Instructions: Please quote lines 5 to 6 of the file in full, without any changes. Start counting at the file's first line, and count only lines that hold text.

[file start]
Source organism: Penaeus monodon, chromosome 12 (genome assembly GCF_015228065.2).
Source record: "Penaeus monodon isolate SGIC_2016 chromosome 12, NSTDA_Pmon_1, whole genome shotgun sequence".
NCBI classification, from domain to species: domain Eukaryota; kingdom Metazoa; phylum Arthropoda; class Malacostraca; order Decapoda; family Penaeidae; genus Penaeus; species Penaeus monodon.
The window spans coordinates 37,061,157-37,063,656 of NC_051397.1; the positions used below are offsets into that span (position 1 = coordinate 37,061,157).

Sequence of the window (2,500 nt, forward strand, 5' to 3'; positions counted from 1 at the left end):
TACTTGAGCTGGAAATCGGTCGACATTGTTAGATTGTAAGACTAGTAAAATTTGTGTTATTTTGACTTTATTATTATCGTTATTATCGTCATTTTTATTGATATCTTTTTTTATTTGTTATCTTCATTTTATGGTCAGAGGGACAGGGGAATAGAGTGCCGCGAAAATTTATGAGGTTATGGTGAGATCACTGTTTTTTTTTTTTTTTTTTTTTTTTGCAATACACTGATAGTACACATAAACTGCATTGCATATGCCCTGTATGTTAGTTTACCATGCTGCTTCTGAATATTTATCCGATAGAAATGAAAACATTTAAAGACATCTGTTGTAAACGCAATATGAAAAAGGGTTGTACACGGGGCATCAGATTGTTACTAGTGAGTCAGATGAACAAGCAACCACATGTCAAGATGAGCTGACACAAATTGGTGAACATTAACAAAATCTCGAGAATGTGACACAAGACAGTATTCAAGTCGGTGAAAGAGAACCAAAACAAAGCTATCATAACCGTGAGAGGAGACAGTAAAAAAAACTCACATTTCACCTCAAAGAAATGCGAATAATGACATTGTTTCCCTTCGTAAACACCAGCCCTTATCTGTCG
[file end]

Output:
Sequence of the window (2,500 nt, forward strand, 5' to 3'; positions counted from 1 at the left end):
TACTTGAGCTGGAAATCGGTCGACATTGTTAGATTGTAAGACTAGTAAAATTTGTGTTATTTTGACTTTATTATTATCGTTATTATCGTCATTTTTATTGATATCTTTTTTTATTTGTTATCTTCATTTTATGGTCAGAGGGACAGGGGAATAGAGTGCCGCGAAAATTTATGAGGTTATGGTGAGATCACTGTTTTTTTTTTTTTTTTTTTTTTTTGCAATACACTGATAGTACACATAAACTGCATTGCATATGCCCTGTATGTTAGTTTACCATGCTGCTTCTGAATATTTATCCGATAGAAATGAAAACATTTAAAGACATCTGTTGTAAACGCAATATGAAAAAGGGTTGTACACGGGGCATCAGATTGTTACTAGTGAGTCAGATGAACAAGCAACCACATGTCAAGATGAGCTGACACAAATTGGTGAACATTAACAAAATCTCGAGAATGTGACACAAGACAGTATTCAAGTCGGTGAAAGAGAACCAAAACAAAGCTATCATAACCGTGAGAGGAGACAGTAAAAAAAACTCACATTTCACCTCAAAGAAATGCGAATAATGACATTGTTTCCCTTCGTAAACACCAGCCCTTATCTGTCG